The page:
The convergence of technologies in the last decade or so has disrupted industries as diverse as newspapers, universities and record companies. Healthcare has had its share of game-changing predictions, many of which are about to come to fruition.
Macrotrends throughout the sector are teaming up to alter the management of care, rocket surgical procedures into science-fiction-like territory and grow the ancillary industries that surround hospitals, doctors and medical groups. The potential availability for patients to get cutting-edge treatment at reduced cost is enormous with the combo of technology and healthcare.
The latest health-care themed issue of HP Matter covers all these topics, with a level of detail, expertise and sober engagement that is rarely found in journalism these days.
Big data can be a confusing term, used throughout popular media without much explanation or context. HP Matter and its health care industry issue dive deep in analytics trends, security issues and the ethics of so much personal health information available in aggregate.
Analyzing wide swaths of patient data creates opportunities to reduce costs by bringing down the chance of adverse events during treatment. How that data is housed in a coherent infrastructure, protected from malicious interests and utilized in the best interest of the patient is key to the future of health care.
3D printing may seem like a hobbyist’s fever dream these days, but it is poised to be a serious game changer in surgery. From 3D-printed organs to specialized tools created on site by doctors, the possibilities are endless…and endlessly profitable.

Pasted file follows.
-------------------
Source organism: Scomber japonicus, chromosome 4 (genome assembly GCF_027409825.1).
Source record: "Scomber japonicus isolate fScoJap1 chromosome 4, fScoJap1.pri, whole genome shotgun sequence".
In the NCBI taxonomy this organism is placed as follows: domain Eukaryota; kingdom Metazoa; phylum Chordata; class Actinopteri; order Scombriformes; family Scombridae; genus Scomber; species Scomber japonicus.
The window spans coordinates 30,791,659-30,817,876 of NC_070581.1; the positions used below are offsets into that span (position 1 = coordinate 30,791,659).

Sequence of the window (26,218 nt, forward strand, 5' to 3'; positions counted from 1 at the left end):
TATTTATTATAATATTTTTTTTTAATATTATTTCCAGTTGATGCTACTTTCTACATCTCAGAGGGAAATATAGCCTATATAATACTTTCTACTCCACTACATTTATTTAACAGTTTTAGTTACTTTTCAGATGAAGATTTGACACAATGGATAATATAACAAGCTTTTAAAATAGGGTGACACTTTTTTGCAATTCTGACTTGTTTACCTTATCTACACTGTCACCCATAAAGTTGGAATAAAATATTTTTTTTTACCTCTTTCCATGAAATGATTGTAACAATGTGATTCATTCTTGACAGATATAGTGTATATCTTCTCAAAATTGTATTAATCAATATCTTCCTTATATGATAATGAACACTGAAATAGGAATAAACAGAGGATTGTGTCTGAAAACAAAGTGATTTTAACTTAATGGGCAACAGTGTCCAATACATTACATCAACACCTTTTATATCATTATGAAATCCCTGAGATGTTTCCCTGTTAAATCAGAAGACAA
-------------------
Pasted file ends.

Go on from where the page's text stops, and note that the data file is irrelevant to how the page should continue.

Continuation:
But before an artificial heart is created by a printer, prosthetics are the nearest frontier to be conquered. The potential to inexpensively engineer limbs and other mobility enhancements, personalized to each patient can be transformative.
Researchers at the University of Central Florida were able to complete a 3D-printed prosthetic arm for $350, in just under seven weeks. While the technology is still in its infancy, the potential for rapid advancement is catching the eyes of venture capitalists and investors.
And even if 3D print can’t directly create that artificial heart, the capabilities can still assist surgical teams by creating 3D models of body parts for practical reasons, allowing surgical teams to practice transplants in a realistic fashion . This video details ways in which patients with an artificial heart are helped by advances in 3D-printing technology.
In addition to cutting-edge content, when you click on HP Matter to read on these healthcare trends, you can Register for HP Matter for a chance to win an HP SlateBook x2, which is an Ultrabook™ and a tablet in one. Weekly drawings will be held throughout January and February 2015.
What current technological advancement in healthcare interests you?